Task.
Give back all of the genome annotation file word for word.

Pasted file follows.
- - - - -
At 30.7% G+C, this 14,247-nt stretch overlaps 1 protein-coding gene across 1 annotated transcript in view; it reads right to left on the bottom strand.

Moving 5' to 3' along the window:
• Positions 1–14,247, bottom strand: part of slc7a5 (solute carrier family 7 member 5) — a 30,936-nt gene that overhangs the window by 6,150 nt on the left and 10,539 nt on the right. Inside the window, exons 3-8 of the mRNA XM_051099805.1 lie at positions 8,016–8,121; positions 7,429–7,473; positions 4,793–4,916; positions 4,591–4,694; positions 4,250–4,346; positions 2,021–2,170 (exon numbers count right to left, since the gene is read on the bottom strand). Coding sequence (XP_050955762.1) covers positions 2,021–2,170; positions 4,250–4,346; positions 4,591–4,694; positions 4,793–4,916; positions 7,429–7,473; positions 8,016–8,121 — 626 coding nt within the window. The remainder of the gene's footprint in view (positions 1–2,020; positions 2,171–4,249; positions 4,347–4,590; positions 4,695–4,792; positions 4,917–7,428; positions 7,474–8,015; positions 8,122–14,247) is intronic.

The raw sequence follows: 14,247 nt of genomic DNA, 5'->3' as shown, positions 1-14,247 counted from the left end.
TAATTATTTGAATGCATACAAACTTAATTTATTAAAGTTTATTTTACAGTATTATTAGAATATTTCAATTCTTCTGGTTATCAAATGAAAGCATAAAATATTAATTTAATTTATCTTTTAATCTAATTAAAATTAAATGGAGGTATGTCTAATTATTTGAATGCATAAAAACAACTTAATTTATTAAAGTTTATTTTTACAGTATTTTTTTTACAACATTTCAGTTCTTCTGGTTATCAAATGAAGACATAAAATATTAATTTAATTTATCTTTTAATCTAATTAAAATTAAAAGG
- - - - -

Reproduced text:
At 30.7% G+C, this 14,247-nt stretch overlaps 1 protein-coding gene across 1 annotated transcript in view; it reads right to left on the bottom strand.

Moving 5' to 3' along the window:
• Positions 1–14,247, bottom strand: part of slc7a5 (solute carrier family 7 member 5) — a 30,936-nt gene that overhangs the window by 6,150 nt on the left and 10,539 nt on the right. Inside the window, exons 3-8 of the mRNA XM_051099805.1 lie at positions 8,016–8,121; positions 7,429–7,473; positions 4,793–4,916; positions 4,591–4,694; positions 4,250–4,346; positions 2,021–2,170 (exon numbers count right to left, since the gene is read on the bottom strand). Coding sequence (XP_050955762.1) covers positions 2,021–2,170; positions 4,250–4,346; positions 4,591–4,694; positions 4,793–4,916; positions 7,429–7,473; positions 8,016–8,121 — 626 coding nt within the window. The remainder of the gene's footprint in view (positions 1–2,020; positions 2,171–4,249; positions 4,347–4,590; positions 4,695–4,792; positions 4,917–7,428; positions 7,474–8,015; positions 8,122–14,247) is intronic.

The raw sequence follows: 14,247 nt of genomic DNA, 5'->3' as shown, positions 1-14,247 counted from the left end.
TAATTATTTGAATGCATACAAACTTAATTTATTAAAGTTTATTTTACAGTATTATTAGAATATTTCAATTCTTCTGGTTATCAAATGAAAGCATAAAATATTAATTTAATTTATCTTTTAATCTAATTAAAATTAAATGGAGGTATGTCTAATTATTTGAATGCATAAAAACAACTTAATTTATTAAAGTTTATTTTTACAGTATTTTTTTTACAACATTTCAGTTCTTCTGGTTATCAAATGAAGACATAAAATATTAATTTAATTTATCTTTTAATCTAATTAAAATTAAAAGG